Relativity and Cosmology


The Unity of Space and Time

Authors: Theodore J. St. John

The purpose of this paper is to propose and support a simple theory: that space and time are complementary aspects of the exact same essence – a process that separates itself into both a physical and temporal aspect. This Unity Theory postulates that the spacetime continuum is primarily a unity that manifests as a duality with two seemingly independent base quantities and that treating one (space) as three-dimensional and the other (time) as one-dimensional unnecessarily complicates the math and distorts interpretation of the results. Because length and duration are different by definition, their independence cannot be disputed, but they are not different in essence, only in the way they are measured. It is also shown that measurement itself, being a snapshot of the aspect measured, locks the other aspect out of the equation forcing the conclusion comparable to concluding that one’s image in the mirror can only look at itself. The Unity model of spacetime is developed mathematically and explained by analogy with the two ways to describe the level in a glass of water (fullness and emptiness). Allowing balanced representation by each provides a perspective that transcends the two-dimensional plane in which space and time appear to be fundamentally separate. Application of this theory to the Special Theory of Relativity provides a simple and sensible explanation of why the speed of light is constant as well as why distortions appear in both length and time for a particle approaching this limit. Application to Quantum Theory provides a common sense explanation of the particle-wave duality. The space-time diagram is used to illustrate the multivector that unifies all aspects of electromagnetic theory; it demonstrates a logical explanation for the arrow of time and provides the template for a Unified Field Theory.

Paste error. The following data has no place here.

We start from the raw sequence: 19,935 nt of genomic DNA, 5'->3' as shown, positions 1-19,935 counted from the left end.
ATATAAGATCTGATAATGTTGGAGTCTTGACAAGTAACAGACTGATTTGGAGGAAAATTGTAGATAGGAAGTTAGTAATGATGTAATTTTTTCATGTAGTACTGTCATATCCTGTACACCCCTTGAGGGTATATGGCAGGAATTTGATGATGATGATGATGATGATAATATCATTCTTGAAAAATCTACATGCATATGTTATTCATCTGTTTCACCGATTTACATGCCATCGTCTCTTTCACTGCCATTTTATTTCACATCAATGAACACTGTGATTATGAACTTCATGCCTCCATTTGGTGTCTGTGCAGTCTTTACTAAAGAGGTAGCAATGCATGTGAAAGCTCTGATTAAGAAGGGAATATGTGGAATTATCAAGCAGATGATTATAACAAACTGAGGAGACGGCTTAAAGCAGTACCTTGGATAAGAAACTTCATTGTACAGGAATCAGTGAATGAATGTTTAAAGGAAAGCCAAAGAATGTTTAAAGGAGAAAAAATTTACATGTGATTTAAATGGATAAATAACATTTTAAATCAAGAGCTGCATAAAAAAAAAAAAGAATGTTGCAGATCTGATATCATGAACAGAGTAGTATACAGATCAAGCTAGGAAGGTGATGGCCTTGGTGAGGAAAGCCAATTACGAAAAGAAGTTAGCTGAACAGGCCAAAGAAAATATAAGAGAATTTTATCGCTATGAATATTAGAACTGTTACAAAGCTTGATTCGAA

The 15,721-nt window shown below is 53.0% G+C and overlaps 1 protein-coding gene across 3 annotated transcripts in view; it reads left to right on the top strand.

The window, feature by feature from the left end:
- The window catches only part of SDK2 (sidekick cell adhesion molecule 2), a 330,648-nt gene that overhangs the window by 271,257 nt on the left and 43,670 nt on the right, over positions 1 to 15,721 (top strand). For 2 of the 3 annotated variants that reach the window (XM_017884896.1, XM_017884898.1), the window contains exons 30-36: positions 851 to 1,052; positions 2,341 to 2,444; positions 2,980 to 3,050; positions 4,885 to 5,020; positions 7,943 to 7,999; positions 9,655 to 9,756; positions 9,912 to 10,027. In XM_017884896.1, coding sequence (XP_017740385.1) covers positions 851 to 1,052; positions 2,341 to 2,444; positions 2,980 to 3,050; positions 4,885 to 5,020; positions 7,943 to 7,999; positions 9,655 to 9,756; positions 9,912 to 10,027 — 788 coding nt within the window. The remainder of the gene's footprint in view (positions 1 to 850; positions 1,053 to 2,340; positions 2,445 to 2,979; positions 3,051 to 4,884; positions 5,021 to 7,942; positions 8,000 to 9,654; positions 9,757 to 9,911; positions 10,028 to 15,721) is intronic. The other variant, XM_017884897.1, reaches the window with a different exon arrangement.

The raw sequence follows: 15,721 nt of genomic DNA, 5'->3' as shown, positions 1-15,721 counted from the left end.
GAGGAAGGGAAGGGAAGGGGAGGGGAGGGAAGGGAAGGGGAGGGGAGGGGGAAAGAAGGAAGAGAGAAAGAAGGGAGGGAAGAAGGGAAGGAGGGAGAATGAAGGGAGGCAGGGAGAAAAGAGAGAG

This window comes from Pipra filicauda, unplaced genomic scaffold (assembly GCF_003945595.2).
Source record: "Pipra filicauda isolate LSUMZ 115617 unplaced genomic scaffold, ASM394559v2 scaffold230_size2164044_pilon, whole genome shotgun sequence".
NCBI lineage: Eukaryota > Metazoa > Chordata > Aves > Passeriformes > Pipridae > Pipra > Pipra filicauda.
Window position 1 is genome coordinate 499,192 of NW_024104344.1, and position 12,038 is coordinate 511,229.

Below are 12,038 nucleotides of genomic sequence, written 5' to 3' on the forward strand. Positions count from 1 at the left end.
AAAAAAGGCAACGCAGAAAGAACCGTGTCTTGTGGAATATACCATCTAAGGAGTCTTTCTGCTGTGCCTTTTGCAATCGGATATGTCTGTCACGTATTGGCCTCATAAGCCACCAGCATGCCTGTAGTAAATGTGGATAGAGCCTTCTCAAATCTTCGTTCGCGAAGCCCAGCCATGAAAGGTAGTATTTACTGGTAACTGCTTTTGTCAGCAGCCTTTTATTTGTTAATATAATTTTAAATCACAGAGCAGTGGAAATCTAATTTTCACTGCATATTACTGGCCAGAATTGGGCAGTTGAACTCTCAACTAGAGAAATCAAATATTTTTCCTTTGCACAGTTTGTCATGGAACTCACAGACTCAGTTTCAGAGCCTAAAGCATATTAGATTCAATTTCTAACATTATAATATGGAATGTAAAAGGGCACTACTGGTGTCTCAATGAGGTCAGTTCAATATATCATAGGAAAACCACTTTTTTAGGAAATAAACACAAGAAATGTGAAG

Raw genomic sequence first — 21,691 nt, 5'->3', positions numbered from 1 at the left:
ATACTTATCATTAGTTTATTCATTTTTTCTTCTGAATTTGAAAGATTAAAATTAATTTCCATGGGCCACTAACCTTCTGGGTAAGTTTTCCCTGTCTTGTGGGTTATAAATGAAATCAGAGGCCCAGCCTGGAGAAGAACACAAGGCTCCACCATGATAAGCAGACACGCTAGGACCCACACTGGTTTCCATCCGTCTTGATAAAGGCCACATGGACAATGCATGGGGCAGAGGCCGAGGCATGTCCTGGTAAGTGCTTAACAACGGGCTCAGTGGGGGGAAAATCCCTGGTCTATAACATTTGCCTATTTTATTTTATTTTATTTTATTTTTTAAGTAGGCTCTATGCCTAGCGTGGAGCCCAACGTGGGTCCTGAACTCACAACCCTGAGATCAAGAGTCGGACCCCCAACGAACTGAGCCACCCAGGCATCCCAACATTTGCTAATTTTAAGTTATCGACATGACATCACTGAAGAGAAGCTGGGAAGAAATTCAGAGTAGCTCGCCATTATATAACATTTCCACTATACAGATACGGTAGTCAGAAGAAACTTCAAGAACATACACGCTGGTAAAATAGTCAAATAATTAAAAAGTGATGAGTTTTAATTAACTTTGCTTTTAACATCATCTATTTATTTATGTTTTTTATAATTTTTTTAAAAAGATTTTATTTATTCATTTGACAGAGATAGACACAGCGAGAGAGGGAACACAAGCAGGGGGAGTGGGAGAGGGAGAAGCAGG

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[v1] 2014-01-29 10:14:03

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